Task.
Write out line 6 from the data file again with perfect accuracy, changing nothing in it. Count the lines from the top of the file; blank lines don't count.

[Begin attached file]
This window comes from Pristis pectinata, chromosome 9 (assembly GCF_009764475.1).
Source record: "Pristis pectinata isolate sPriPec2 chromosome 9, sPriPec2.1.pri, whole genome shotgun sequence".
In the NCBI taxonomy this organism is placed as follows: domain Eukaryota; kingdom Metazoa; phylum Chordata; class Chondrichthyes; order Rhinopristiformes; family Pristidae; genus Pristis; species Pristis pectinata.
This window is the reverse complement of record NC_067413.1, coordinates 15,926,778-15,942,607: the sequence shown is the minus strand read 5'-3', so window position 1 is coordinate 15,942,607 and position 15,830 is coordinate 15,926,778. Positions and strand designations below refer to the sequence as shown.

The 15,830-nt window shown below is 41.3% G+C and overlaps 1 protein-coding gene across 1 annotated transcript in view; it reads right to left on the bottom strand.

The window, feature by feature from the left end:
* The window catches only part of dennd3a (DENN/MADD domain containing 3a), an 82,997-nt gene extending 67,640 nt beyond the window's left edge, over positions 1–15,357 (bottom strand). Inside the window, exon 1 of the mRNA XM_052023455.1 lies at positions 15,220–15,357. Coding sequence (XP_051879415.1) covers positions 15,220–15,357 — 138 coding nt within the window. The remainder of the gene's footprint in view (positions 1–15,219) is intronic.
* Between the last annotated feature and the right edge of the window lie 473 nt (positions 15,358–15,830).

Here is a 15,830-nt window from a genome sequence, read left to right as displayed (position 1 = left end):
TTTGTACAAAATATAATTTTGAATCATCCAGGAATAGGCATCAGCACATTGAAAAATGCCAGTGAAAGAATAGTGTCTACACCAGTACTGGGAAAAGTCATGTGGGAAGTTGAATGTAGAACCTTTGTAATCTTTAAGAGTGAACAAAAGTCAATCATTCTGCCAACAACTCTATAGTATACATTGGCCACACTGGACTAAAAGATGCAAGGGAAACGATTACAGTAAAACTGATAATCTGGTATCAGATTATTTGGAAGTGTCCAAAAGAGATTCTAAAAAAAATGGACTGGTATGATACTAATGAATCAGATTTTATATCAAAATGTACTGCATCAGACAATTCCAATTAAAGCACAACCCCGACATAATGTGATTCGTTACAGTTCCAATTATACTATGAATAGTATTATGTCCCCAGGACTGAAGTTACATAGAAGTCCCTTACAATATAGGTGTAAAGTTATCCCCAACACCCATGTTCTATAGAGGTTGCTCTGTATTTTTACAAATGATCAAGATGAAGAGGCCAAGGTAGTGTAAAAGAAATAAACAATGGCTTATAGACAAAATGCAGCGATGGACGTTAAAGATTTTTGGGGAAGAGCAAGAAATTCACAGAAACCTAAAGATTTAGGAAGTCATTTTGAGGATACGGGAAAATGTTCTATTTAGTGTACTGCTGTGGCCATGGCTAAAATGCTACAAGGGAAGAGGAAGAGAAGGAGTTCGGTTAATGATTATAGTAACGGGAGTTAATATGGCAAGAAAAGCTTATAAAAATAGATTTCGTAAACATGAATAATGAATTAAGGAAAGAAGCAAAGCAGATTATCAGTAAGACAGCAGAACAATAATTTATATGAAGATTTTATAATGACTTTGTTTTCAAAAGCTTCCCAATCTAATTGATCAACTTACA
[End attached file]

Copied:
The window, feature by feature from the left end: